Who is the “Student”? A Critical Analysis of Neoliberal Education Reform Legislation
Keywords:neoliberalism, policy, construction of students, poststructuralism, public education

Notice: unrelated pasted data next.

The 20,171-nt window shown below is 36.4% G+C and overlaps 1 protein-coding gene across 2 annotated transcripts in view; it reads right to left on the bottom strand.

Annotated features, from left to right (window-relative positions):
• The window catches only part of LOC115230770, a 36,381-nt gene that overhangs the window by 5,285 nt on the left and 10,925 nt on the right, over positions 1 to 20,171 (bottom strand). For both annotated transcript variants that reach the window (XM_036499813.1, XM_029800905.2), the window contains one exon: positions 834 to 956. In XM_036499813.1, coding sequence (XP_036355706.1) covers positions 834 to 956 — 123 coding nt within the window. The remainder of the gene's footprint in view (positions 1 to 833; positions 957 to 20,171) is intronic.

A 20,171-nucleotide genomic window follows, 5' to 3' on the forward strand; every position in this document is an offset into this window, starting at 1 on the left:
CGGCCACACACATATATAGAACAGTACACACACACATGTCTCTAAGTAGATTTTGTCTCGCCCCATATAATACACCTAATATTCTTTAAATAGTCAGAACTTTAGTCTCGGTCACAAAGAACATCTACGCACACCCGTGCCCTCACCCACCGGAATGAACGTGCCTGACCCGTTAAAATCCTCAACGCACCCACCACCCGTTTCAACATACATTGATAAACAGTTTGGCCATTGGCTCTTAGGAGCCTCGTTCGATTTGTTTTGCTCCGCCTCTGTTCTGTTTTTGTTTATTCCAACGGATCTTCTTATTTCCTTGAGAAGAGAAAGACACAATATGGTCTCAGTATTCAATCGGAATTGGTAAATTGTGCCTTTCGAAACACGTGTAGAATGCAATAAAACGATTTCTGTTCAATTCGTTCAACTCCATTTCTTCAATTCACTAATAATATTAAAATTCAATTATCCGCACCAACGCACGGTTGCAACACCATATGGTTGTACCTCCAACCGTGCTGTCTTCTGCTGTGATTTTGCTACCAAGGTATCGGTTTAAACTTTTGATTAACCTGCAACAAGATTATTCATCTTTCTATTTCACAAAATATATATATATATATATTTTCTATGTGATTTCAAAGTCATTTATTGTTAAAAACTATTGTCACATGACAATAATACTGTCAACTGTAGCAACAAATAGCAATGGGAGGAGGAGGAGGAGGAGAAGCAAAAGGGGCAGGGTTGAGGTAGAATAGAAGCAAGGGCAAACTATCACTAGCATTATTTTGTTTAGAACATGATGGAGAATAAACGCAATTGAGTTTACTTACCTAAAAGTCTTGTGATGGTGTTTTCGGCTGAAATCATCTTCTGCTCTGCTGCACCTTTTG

Neo-liberal reforms in education have been sweeping the globe, undermining education as a public good, and diminishing its contributions to democratic life. Using post-structural perspectives, this article provides a critical discourse analysis of a proposed legislative bill in the province of Manitoba, Canada, as it relates to the construction of the “student.” Using Foucault’s conceptualizations of governmentality and historical ontology of the subject, we interrogate the government’s proposed Bill 64 in order to reveal how policy works to constitute particular subjects. Our analysis reveals that Bill 64 constructs the student—through its relations to knowledge, others, and the self—as objectified and homogenous, and as being valued for economic contributions, thereby marginalizing other ways of being. By revealing the oppressive effects of neo-liberal discourses on students’ subjectivities, this article aims to inform educators, education researchers, and policy makers in the pursuit of more equitable educational policies and systems.
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